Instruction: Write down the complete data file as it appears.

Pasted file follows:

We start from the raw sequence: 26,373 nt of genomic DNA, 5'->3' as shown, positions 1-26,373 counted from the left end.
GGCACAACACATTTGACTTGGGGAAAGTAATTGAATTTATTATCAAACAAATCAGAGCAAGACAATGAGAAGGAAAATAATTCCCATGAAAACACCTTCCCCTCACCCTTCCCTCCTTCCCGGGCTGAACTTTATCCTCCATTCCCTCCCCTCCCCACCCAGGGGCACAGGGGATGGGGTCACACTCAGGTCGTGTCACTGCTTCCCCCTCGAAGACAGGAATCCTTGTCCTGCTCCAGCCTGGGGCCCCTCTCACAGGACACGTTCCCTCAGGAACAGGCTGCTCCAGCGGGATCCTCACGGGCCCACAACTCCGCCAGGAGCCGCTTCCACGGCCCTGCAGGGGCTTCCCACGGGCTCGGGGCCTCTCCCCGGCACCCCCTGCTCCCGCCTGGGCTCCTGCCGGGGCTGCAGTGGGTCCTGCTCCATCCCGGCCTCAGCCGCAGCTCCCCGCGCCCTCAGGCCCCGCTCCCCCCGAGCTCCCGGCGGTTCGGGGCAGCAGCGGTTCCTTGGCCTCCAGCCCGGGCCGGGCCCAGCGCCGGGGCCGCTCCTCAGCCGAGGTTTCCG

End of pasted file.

We start from the raw sequence: 26,373 nt of genomic DNA, 5'->3' as shown, positions 1-26,373 counted from the left end.
GGCACAACACATTTGACTTGGGGAAAGTAATTGAATTTATTATCAAACAAATCAGAGCAAGACAATGAGAAGGAAAATAATTCCCATGAAAACACCTTCCCCTCACCCTTCCCTCCTTCCCGGGCTGAACTTTATCCTCCATTCCCTCCCCTCCCCACCCAGGGGCACAGGGGATGGGGTCACACTCAGGTCGTGTCACTGCTTCCCCCTCGAAGACAGGAATCCTTGTCCTGCTCCAGCCTGGGGCCCCTCTCACAGGACACGTTCCCTCAGGAACAGGCTGCTCCAGCGGGATCCTCACGGGCCCACAACTCCGCCAGGAGCCGCTTCCACGGCCCTGCAGGGGCTTCCCACGGGCTCGGGGCCTCTCCCCGGCACCCCCTGCTCCCGCCTGGGCTCCTGCCGGGGCTGCAGTGGGTCCTGCTCCATCCCGGCCTCAGCCGCAGCTCCCCGCGCCCTCAGGCCCCGCTCCCCCCGAGCTCCCGGCGGTTCGGGGCAGCAGCGGTTCCTTGGCCTCCAGCCCGGGCCGGGCCCAGCGCCGGGGCCGCTCCTCAGCCGAGGTTTCCG